Steinhoff is a dubious tangle of boards, bosses and big bucks

In what is referred to as SA’s biggest corporate scandal, the reasons for Steinhoff’s and former CEO Markus Jooste’s fall from grace need to be analysed in the context of the Steinhoff International Holdings 2016 annual report.

It raises issues of concern about governance across multiple jurisdictions and indicates that dual-listed South African companies should be required to more formally abide by the principles of the King Code of Corporate Governance.

The King IV code became operational in November 2016 and some of the principles and practices would not have been applicable but they are illuminating in raising several red flags, which might result in better governance outcomes in the future should they be applied.

Since December 2015, Steinhoff’s primary listing has been Frankfurt, with the secondary listing in Johannesburg, which it retained since first listing in 1998. Its registered office is in Amsterdam and its business office in Stellenbosch. The company abides by the Dutch Corporate Governance Code.

During 2016, Steinhoff changed its financial year-end to September 30 and had a 15-month financial year. Nowhere in the annual report is any reference made to the King III code, which prevailed at the time, raising questions about the status of the code for dual-listed companies, especially ones that consider their business office to be in SA.

Consistent with the practice in Germany and the Netherlands, Steinhoff has a two-tier board structure with a management board (comprising the executives) and the supervisory board (comprising the nonexecutive directors).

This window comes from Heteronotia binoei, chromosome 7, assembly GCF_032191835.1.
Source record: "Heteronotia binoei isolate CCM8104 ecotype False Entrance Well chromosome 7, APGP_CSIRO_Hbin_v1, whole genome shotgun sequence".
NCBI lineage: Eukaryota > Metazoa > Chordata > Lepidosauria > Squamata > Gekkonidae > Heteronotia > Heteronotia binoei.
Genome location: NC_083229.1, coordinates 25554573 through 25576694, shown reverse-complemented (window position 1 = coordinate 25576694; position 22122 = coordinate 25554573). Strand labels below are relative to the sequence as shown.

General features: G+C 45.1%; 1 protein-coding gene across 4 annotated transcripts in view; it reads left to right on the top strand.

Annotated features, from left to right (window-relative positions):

This is not the practice in the US, UK or SA, where there is a one-tier, or unitary, board. Although the management board is subject to the supervision of the supervisory board in the two-tier structure, it is often criticised because of issues of accountability by executives, information asymmetry and operational challenges. The King committee is not in favour of two-tier boards.

The annual report further notes that the two boards are accountable to shareholders, something that is contrary to South African common law, the Companies Act and the King code, where the board is accountable to the company. This raises the question as to how Steinhoff’s boards measured their accountability.

In 2016, the management board comprised three members — Jooste (CEO), Ben la Grange (chief financial officer) and Danie van der Merwe (chief operating officer and now recently appointed acting CEO) — with none of them sitting on the supervisory board.

An executive committee, comprising 14 members including the three management board members, assists the management board. Seven members of the supervisory board including the chairman and deputy chairman, regularly attend executive committee meetings as invitees.

This raises many questions about the effectiveness of this arrangement. For instance, what authority do the chairman and deputy chairman have as invitees? When management issues are discussed, does this not create potential conflicts of interest as a nonexecutive director when decisions made by the executive committee are discussed at supervisory board level?